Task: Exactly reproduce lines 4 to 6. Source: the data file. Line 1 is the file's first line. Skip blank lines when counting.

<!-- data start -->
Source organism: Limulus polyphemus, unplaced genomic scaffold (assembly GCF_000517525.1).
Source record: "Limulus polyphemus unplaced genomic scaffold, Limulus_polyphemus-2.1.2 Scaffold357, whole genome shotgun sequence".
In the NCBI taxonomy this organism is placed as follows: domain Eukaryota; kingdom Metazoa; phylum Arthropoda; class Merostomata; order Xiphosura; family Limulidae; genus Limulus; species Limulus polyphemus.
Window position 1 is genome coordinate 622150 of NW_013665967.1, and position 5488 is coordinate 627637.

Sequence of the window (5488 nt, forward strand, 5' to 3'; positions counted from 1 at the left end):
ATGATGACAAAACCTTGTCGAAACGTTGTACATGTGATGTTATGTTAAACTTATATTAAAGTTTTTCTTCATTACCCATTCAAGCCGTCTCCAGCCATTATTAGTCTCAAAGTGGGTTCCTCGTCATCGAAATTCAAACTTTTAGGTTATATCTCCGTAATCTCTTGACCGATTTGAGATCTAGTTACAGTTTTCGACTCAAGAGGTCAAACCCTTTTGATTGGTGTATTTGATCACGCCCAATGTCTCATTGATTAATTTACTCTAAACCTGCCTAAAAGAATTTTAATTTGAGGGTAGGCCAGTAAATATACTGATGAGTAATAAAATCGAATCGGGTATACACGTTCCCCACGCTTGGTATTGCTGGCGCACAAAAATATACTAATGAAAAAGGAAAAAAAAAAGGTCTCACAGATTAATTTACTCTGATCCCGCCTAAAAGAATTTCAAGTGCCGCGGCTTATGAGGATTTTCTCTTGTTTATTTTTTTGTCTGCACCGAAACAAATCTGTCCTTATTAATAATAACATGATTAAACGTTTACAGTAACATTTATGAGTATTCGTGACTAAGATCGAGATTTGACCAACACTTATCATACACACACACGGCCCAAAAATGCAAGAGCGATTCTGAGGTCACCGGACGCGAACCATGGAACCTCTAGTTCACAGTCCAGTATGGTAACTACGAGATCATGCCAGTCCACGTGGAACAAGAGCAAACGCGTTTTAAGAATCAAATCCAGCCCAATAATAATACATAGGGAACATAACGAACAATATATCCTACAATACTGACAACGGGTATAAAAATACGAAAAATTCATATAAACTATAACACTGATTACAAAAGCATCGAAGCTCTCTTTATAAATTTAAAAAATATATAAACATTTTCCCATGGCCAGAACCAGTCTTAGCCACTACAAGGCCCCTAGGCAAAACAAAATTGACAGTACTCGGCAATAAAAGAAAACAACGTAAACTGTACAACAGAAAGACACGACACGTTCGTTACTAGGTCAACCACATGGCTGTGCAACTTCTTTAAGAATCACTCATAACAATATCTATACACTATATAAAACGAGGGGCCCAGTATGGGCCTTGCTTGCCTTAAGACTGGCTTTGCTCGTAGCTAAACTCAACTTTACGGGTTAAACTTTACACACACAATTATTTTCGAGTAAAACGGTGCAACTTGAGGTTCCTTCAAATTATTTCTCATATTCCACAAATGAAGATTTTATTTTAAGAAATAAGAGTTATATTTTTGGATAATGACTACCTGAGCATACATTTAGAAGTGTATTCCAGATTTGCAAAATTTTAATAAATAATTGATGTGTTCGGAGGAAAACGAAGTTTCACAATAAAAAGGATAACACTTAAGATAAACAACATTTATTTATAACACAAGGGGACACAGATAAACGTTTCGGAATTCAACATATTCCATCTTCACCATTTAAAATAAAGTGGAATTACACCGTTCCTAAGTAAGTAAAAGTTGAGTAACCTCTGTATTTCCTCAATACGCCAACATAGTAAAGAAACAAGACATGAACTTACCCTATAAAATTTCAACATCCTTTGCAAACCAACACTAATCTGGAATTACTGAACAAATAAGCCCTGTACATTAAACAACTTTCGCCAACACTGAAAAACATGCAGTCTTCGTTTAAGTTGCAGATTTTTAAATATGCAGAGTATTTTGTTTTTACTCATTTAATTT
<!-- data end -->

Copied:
Window position 1 is genome coordinate 622150 of NW_013665967.1, and position 5488 is coordinate 627637.

Sequence of the window (5488 nt, forward strand, 5' to 3'; positions counted from 1 at the left end):
ATGATGACAAAACCTTGTCGAAACGTTGTACATGTGATGTTATGTTAAACTTATATTAAAGTTTTTCTTCATTACCCATTCAAGCCGTCTCCAGCCATTATTAGTCTCAAAGTGGGTTCCTCGTCATCGAAATTCAAACTTTTAGGTTATATCTCCGTAATCTCTTGACCGATTTGAGATCTAGTTACAGTTTTCGACTCAAGAGGTCAAACCCTTTTGATTGGTGTATTTGATCACGCCCAATGTCTCATTGATTAATTTACTCTAAACCTGCCTAAAAGAATTTTAATTTGAGGGTAGGCCAGTAAATATACTGATGAGTAATAAAATCGAATCGGGTATACACGTTCCCCACGCTTGGTATTGCTGGCGCACAAAAATATACTAATGAAAAAGGAAAAAAAAAAGGTCTCACAGATTAATTTACTCTGATCCCGCCTAAAAGAATTTCAAGTGCCGCGGCTTATGAGGATTTTCTCTTGTTTATTTTTTTGTCTGCACCGAAACAAATCTGTCCTTATTAATAATAACATGATTAAACGTTTACAGTAACATTTATGAGTATTCGTGACTAAGATCGAGATTTGACCAACACTTATCATACACACACACGGCCCAAAAATGCAAGAGCGATTCTGAGGTCACCGGACGCGAACCATGGAACCTCTAGTTCACAGTCCAGTATGGTAACTACGAGATCATGCCAGTCCACGTGGAACAAGAGCAAACGCGTTTTAAGAATCAAATCCAGCCCAATAATAATACATAGGGAACATAACGAACAATATATCCTACAATACTGACAACGGGTATAAAAATACGAAAAATTCATATAAACTATAACACTGATTACAAAAGCATCGAAGCTCTCTTTATAAATTTAAAAAATATATAAACATTTTCCCATGGCCAGAACCAGTCTTAGCCACTACAAGGCCCCTAGGCAAAACAAAATTGACAGTACTCGGCAATAAAAGAAAACAACGTAAACTGTACAACAGAAAGACACGACACGTTCGTTACTAGGTCAACCACATGGCTGTGCAACTTCTTTAAGAATCACTCATAACAATATCTATACACTATATAAAACGAGGGGCCCAGTATGGGCCTTGCTTGCCTTAAGACTGGCTTTGCTCGTAGCTAAACTCAACTTTACGGGTTAAACTTTACACACACAATTATTTTCGAGTAAAACGGTGCAACTTGAGGTTCCTTCAAATTATTTCTCATATTCCACAAATGAAGATTTTATTTTAAGAAATAAGAGTTATATTTTTGGATAATGACTACCTGAGCATACATTTAGAAGTGTATTCCAGATTTGCAAAATTTTAATAAATAATTGATGTGTTCGGAGGAAAACGAAGTTTCACAATAAAAAGGATAACACTTAAGATAAACAACATTTATTTATAACACAAGGGGACACAGATAAACGTTTCGGAATTCAACATATTCCATCTTCACCATTTAAAATAAAGTGGAATTACACCGTTCCTAAGTAAGTAAAAGTTGAGTAACCTCTGTATTTCCTCAATACGCCAACATAGTAAAGAAACAAGACATGAACTTACCCTATAAAATTTCAACATCCTTTGCAAACCAACACTAATCTGGAATTACTGAACAAATAAGCCCTGTACATTAAACAACTTTCGCCAACACTGAAAAACATGCAGTCTTCGTTTAAGTTGCAGATTTTTAAATATGCAGAGTATTTTGTTTTTACTCATTTAATTT